Santa was just finishing his cup of cocoa when Bennie knocked on the door and entered.
“You wanted to see me, boss?” Bennie was a stout elf, his cheeks red and round and his belly straining the buttons of his green jacket. He twisted a green and white striped hat in his hands as he took a seat on the elf-sized chair. He looked up at Santa with a solemn expression.
“I hear you were the first to find a lost sleigh bell again this year; you certainly are a very talented searcher.” Santa smiled at the elf, who ducked his head modestly.
“Thank you, Santa, happy to help,” Bennie said, and sprang to his feet, “If that’s all, I’ll get back to work.”
“Not just yet, Bennie,” Santa said, his voice kind but firm. “I have a few questions about this report.”
“It’s all there, boss, honestly.”
“Is it, though?” Santa asked, pulling his reading glasses on and read through the report. “According to what you’ve put here, the mortal, Anne Marie McGillicuddy, asked for steak and eggs. Is that right?”
Bennie’s head bobbed up and down. “Oh yes, Santa, that’s exactly right, Santa. Steak and eggs, that’s all she wanted.”
“Hmm, that’s a rather unexciting gift, isn’t it, Bennie? Are you sure that was all?” Santa peered over his glasses. “No Prince Charming to share her breakfast with, for instance? You know the legal department does hate those cases. It’s getting rather difficult to explain extra royalty in this modern age.”
“No, Santa, she and Mr. McGillicuddy have been happily married for over ten years. She told me so herself.”
“I see, and no pots of gold, either? You can tell me, Bennie, I won’t be angry if you fudged the report just a little.”
Bennie sat up straight, a shocked expression on his face. “Certainly not, Santa, I would never muck around with pots of gold, I’m not a leprachaun, you know!”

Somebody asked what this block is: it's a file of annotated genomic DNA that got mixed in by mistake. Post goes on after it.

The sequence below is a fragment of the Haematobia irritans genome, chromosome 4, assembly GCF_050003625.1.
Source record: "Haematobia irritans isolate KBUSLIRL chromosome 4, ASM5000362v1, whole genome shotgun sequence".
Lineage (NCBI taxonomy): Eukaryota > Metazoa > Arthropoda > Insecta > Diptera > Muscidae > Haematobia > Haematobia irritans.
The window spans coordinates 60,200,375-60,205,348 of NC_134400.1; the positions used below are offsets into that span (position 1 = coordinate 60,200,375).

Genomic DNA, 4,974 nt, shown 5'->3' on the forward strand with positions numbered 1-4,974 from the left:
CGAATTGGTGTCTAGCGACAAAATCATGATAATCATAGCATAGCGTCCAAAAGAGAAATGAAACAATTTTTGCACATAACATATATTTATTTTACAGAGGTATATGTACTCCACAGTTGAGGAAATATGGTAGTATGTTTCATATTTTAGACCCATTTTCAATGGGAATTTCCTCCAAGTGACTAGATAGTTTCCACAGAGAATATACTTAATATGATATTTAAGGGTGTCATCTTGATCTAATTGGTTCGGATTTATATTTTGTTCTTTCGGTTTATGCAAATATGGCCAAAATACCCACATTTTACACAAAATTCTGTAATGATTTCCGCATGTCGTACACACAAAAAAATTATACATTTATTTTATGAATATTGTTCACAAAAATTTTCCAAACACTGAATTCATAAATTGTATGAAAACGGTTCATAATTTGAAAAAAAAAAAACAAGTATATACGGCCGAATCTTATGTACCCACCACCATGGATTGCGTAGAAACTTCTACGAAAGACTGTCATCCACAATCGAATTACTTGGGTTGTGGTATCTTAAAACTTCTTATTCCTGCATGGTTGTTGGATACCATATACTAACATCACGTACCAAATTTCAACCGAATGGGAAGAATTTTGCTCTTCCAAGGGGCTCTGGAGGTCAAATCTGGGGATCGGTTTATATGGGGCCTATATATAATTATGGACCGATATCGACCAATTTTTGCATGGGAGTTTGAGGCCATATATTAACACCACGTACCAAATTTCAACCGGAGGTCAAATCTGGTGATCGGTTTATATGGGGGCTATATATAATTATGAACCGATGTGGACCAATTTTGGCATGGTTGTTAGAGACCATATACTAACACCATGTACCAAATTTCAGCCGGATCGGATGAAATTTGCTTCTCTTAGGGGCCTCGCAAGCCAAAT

“Of course, of course. It’s just that, well, the magic outlay was a little strong for something as simple as steaks and eggs, and I’m having trouble reconciling the two. Are you sure there isn’t something you’ve forgotten to mention on the report?”
“Well…” Bennie paused in thought and then lifted one finger in the air. “I see where we might have gone wrong, Santa. Where I wrote steak – did I happen to put down a quantity?”
“No, your report just says ‘steak and eggs,’ no mention of quantity.” Santa leaned over to show the relevant portion of the report to Bennie. “Did you perhaps provide breakfast for the entire community?”
“I don’t know, boss, Anne Marie didn’t tell me what she was going to do with the steak, but she did ask for rather a lot of it, a whole barrel of raw steak, in fact.” Bennie beamed up at Santa Claus, happy to be on the right track again.
“Oh dear, that is rather a lot of steak indeed. Still, nothing we can’t handle. However, that still doesn’t explain the amount of magic used. How many eggs did she ask for? Dozens?” Santa pulled out a hand calculator and started doing sums. This accounting business was more tiring than the deliveries.
“No, no, just two eggs, actually,” Bennie said, a note of tension returning to his voice and Santa put down his calculator.
“Two eggs and a barrel of raw steaks? Something doesn’t add up here, Bennie. Was there something special about the eggs? Something you might have left off of your report?”
“Boss, it’s just that she’s such a big reader, you know, Anne Marie…” Bennie began.
“Yes, yes, I remember. She has always been on my nice list and I’ve delivered many books to her over the years.”
“Right, so she wanted a couple of eggs out of her favorite book and I didn’t see how it could do any harm.”
“Wait, don’t tell me,” Santa started forward in his chair, eyes widening.
“Yes, boss, I found a lovely gold one and a big bronze one, too. They were huge and hard to handle, but I always do my best for our bell finders, Santa, you know me.” Bennie smiled, proudly.
“Bennie,” Santa forced his voice to stay calm, trying to keep the panic from showing in his face, “what books? What kind of eggs did you give her?”
“Dragon eggs, Santa, from Pern. I think they should be hatching any minute, now.”